Manhattan DA calls for backdoors in all mobile operating systems


A new report from the Manhattan District Attorney calls for law requiring "any designer of an operating system for a smartphone or tablet manufactured, leased, or sold in the U.S. to ensure that data on its devices is accessible pursuant to a search warrant." Read the rest

If the Paris attackers weren't using crypto, the next ones will, and so should you


Lots of law enforcement agencies hate crypto, because the technology that helps us protect our communications from criminals and griefers and stalkers and spies also helps criminals keep secrets from cops. With each terrorist attack there's a fresh round of doom-talk from spooks and cops about the criminals "going dark" -- as though the present situation, in which the names and personal information of everyone who talks to everyone else, all the time, where they are then they talk, where they go and who they talk to next, is somehow less surveillant than the past, when cops could sometimes use analog tape-recorders to wiretap the very few conversations that took place on landlines. Read the rest

UK law will allow secret backdoor orders for software, imprison you for disclosing them


Under the UK's new Snoopers Charter (AKA the Investigatory Powers Bill), the Secretary of State will be able to order companies to introduce security vulnerabilities into their software ("backdoors") and then bind those companies over to perpetual secrecy on the matter, with punishments of up to a year in prison for speaking out, even in court. Read the rest

Chrome won't trust Symantec-backed SSL as of Jun 1 unless they account for bogus certs


In September, Google caught Symantec issuing a fake cryptographic certificate that could have been used to seamlessly intercept encrypted traffic. Symantec is one of the participants in Certificate Transparency, through which all new certificates issued and seen in the wild are logged to append-only, cryptographically provable logs, which create irrefutable audit trails for any bogus certs issued/discovered. Read the rest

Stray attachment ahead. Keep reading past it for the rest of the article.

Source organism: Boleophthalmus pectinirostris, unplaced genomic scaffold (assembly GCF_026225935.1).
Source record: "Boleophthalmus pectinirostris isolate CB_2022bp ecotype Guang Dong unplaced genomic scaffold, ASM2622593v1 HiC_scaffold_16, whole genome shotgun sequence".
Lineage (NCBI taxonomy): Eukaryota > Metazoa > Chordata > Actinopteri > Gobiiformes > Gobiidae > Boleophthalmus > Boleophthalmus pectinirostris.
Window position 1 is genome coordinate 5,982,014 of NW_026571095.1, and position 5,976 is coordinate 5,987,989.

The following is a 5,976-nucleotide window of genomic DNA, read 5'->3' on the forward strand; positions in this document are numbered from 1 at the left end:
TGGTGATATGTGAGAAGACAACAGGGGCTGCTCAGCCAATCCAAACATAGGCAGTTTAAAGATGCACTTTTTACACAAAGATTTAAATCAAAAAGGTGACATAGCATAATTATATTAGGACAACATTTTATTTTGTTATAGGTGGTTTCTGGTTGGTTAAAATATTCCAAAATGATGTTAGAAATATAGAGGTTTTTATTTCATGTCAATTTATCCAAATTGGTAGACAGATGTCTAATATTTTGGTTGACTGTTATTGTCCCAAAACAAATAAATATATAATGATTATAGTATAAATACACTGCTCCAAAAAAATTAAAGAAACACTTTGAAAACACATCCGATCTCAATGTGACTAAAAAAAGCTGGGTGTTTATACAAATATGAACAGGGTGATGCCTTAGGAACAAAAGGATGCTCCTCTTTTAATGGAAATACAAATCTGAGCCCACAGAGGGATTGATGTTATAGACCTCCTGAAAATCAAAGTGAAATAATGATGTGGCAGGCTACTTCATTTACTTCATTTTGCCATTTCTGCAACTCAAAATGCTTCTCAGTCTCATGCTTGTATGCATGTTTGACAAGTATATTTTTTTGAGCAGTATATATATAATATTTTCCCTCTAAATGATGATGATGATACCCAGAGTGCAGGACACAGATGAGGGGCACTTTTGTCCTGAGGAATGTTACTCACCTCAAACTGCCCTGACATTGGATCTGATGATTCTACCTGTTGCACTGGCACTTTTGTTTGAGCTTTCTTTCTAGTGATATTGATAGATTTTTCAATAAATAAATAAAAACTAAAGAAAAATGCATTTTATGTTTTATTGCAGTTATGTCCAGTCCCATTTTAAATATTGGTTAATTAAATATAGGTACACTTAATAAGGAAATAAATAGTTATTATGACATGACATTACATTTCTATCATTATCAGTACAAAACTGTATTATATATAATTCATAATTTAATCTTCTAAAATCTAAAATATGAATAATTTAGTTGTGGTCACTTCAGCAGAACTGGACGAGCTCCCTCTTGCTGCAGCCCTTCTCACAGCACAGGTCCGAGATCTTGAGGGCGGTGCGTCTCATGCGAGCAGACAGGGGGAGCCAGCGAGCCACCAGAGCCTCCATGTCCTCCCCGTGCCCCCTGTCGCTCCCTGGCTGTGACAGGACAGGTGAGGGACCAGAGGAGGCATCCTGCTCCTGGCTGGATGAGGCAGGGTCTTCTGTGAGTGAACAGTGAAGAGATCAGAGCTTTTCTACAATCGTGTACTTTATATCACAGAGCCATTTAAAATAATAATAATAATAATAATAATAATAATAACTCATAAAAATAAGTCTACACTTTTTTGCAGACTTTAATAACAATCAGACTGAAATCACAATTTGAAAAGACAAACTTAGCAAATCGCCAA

HOWTO use Tor Messenger, the new, super-secure/private chat app


It's still in beta, but Tor Messenger from the Tor Project has security and privacy baked in by design, and it's the easiest method yet devised to use OTR (Off the Record), the gold standard in secure communications. Read the rest

UK govt: no crypto back doors, just repeal the laws of mathematics


The UK government continues to exhibit its historic, dangerous cluelessness about crypto. After promising to ban working crypto in the previous election campaign, the Tory government has advanced a nonsensical compromise: apps can use working crypto, but also have to be able to break that crypto on demand, without using backdoors. Read the rest

Sixth grader sells artisanal Diceware passwords


11 year old Mira Modi, daughter of privacy journalist Julia Angwin, has a startup through which she hand-generates secure Diceware passwords for $2, which she mails in sealed letters through the USPS, "which cannot be opened by the government without a search warrant." Read the rest

DoJ to Apple: your software is licensed, not sold, so we can force you to decrypt


The DoJ is currently trying to force Apple to decrypt data stored on a defendant's Iphone, and Apple, to its great credit, is fighting back, arguing that on the one hand, it doesn't have the technical capability to do so; and on the other, should not be required to do so. Read the rest